Hallas Company manufactures a fast-bonding glue in its Northwest plant. The company normally produces and sells 40,000 gallons of the glue each month. This glue, which is known as MJ-7, is used in the wood industry to manufacture plywood. The selling price of MJ-7 is $35 per gallon, variable costs are $21 per gallon, fixed manufacturing overhead costs in the plant total $230,000 per month, and the fixed selling costs total $310,000 per month. Strikes in the mills that purchase the bulk of the MJ-7 glue have caused Hallas Company’s sales to temporarily drop to only 11,000 gallons per month. Hallas Company’s management estimates that the strikes will last for two months, after which sales of MJ-7 should return to normal.
Due to the current low level of sales, Hallas Company’s management is thinking about closing down the Northwest plant during the strike. If Hallas Company does close down the Northwest plant, fixed manufacturing overhead costs can be reduced by $60,000 per month and fixed selling costs can be reduced by 10%. Start-up costs at the end of the shutdown period would total $14,000. Since Hallas Company uses Lean Production methods, no inventories are on hand.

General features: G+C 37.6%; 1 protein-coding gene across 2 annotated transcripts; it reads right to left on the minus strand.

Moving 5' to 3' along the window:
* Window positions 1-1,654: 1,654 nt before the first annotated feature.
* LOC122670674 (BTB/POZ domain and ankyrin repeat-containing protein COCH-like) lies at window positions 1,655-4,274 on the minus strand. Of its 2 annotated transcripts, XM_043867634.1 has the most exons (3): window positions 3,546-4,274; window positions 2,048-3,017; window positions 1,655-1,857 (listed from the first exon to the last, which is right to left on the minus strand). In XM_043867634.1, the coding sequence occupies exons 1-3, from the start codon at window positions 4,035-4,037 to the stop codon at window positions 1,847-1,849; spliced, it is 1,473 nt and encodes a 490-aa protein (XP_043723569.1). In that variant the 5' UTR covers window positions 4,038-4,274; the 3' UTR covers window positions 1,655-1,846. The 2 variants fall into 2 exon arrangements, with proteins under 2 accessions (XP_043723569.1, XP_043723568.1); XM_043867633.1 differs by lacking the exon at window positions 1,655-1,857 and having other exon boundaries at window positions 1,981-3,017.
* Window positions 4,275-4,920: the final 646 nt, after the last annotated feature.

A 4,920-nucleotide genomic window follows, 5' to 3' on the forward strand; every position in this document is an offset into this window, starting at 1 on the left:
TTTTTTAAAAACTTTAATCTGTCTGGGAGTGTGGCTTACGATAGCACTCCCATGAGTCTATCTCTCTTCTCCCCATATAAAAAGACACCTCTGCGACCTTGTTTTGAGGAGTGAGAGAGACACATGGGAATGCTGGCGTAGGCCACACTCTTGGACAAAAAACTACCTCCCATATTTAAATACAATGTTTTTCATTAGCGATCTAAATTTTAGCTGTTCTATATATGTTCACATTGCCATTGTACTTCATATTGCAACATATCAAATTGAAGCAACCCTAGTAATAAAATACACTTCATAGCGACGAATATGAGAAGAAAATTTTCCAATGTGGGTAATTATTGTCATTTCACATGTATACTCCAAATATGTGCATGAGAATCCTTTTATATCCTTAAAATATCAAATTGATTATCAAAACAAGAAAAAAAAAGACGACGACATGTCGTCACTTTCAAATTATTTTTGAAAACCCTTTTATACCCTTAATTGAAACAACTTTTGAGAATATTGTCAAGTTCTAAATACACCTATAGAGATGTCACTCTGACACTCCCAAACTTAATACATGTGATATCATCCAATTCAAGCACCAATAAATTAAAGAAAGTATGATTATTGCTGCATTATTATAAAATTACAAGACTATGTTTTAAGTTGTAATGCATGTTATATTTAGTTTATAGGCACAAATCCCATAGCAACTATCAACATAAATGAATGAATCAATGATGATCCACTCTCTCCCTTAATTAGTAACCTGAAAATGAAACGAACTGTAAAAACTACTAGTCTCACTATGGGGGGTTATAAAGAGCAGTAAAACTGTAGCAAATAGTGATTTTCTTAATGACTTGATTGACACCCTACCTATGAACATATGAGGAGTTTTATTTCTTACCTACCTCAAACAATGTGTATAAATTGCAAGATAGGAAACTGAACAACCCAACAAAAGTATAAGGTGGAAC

1. Assuming that the strikes continue for two months, would you recommend that Hallas Company close the Northwest plant? Explain. Show computations to support your answer. 2. At what level of sales (in gallons) for the two-month period should Hallas Company be indifferent between closing the plant or keeping it open? Show computations. (Hint: This is a type of break-even analysis, except that the fixed cost portion of your break-even computation should include only those fixed costs that are relevant [i.e., avoidable] over the two-month period.)
No, the company should not close the plant; it should continue to operate at the reduced level of 11,000 gallons produced and sold each month. Closing will result in a $140,000 greater loss over the two-month period than if the company continues to operate. Additional factors are the potential loss of goodwill among the customers who need the 11,000 gallons of MJ-7 each month and the adverse effect on employee morale. By closing down, the needs of customers will not be met (no inventories are on hand), and their business may be permanently lost to another supplier.